Amsterdam Marathon and Half Marathon

26 Oct Amsterdam Marathon and Half Marathon

Amsterdam Marathon 2016


It’s been a long time coming, god knows my feet and my knees tell me that after 17 weeks of preparation, but of course the trip has been much longer in view. Now it’s here I can hardly believe it?


The advance party go out on Friday, Ian Warburton, Debbie Evans and Cameron Large from Cardiff and hightailing it from Scottish climes, Janice and Nigel Clement. Whilst Ian, Debbie and Cameron are all on for the full marathon, Janice is doing her 98th half and Clem is an enthusiastic supporter to us all, very frustrated with Achilles problems, but also happy to be cheering us all on in Amsterdam. Off they go and Sarah Lees and I follow on the Saturday morning from Bristol. We all get into our hotels, not far from the centre of Amsterdam, the expo and the stadium.


Saturday is spent sightseeing around Amsterdam, the advance team going for a canal cruise with stops, the canals and the coffee shops. Yes just the coffee shops, not the “special café’s”. Sarah hovers around the entrances to antique clothes shops for a while, until I tell her it was fine to take her fashion passion in hand and just treat me like a willing follower. I like shopping anyway. We all at some point took in the atmosphere of the runners village, expo and the Olympic stadium. I even ended up buying a new pair of HOKA Clifton 2’s at the expo to run the race in. Mad? No cos they are gorgeous and I know they will be so comfortable. It really will be an experience to start and finish in an Olympic stadium, with approximately 15,000 other enthusiastic runners. We all meet up in the evening for a pre-run meal, plenty of carbs, very little alcohol and an early night for all.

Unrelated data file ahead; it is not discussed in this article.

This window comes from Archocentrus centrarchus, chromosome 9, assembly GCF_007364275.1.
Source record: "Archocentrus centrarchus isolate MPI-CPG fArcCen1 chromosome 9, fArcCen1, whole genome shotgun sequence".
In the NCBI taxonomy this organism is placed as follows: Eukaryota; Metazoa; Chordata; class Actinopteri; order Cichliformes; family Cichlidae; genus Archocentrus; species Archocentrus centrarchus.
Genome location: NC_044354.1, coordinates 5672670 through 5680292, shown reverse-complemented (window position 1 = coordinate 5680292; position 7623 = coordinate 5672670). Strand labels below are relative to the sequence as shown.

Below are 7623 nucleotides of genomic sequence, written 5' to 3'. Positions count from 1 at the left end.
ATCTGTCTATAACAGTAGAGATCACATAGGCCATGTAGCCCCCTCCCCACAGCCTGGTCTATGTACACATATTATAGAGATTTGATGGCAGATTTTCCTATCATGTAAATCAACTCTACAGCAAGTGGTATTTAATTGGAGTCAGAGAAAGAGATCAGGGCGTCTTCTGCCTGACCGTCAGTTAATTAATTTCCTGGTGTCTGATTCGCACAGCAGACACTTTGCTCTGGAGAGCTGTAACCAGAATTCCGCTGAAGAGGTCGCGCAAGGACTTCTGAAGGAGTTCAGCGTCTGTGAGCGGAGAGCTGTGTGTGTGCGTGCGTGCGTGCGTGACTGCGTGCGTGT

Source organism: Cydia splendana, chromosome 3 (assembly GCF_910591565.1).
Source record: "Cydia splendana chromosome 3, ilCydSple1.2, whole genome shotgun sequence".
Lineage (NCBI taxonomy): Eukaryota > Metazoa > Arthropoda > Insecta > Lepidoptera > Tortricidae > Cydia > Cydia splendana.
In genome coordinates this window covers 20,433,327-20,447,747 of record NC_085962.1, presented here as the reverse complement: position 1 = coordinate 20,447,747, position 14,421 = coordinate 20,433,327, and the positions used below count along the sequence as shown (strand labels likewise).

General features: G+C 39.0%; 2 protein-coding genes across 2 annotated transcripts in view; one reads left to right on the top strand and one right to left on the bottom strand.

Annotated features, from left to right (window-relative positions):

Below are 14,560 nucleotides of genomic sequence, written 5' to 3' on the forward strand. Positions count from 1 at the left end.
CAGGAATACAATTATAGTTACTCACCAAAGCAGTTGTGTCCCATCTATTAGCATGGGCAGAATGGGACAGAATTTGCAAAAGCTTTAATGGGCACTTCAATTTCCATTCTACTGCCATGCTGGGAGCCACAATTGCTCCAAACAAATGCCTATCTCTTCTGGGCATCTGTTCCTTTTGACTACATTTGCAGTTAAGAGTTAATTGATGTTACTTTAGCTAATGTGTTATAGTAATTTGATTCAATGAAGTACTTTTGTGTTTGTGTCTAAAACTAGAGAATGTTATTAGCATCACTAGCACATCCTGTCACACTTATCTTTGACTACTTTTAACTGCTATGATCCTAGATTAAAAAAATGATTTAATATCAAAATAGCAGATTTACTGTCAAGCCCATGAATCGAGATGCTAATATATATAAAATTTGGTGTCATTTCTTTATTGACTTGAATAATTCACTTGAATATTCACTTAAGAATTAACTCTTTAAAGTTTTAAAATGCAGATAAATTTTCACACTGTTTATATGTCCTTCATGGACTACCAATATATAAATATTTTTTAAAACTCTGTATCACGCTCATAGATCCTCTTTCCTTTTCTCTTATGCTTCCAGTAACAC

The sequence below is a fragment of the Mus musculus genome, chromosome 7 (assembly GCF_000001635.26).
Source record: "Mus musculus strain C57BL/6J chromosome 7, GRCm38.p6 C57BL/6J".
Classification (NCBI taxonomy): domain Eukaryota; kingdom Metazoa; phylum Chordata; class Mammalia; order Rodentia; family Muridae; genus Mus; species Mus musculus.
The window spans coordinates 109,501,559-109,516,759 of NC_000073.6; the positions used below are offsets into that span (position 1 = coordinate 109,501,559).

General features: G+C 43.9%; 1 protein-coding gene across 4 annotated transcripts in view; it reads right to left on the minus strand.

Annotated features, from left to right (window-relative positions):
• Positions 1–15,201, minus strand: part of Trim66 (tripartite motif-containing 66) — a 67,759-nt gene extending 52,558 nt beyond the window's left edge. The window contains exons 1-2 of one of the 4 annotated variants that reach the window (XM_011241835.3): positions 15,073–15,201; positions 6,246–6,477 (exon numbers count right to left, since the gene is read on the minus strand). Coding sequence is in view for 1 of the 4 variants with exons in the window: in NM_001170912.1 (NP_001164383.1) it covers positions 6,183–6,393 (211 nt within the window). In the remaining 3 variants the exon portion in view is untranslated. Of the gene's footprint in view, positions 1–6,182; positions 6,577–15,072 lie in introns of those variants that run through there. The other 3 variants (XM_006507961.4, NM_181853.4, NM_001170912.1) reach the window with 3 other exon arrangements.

The day dawns and we all arrive at the stadium to find our places, nerves start to kick in as we drop off baggage, get a last toilet stop, two or three times, whilst continuing to hydrate. Then we start following the signs, all clothed in plastic bags, to get into the stadium and I particularly like the sign which reads “Marathon Athletes Only”, damn that’s us! Streaming in we all get into our pens, not finding each other, but knowing we are all only minutes away from the start and for Sarah and I, together all the way in this huge adventure, our very first marathon. And then we are off!


The Amsterdam course is fantastic, a mixture of picturesque streets, tree lined avenues, parks, historic buildings and canals and the crowds are amazing, filling every centimetre of pavement and verge. At 7 miles Janice and Clem call out and encourage us on, great to see them at that point, when we are still feeling pretty fresh, the pictures will at least look good. Carried along it feels like floating on air, underneath the Rijksmuseum , easy this marathon lark, well in the first 10 miles it is, but then it gets serious.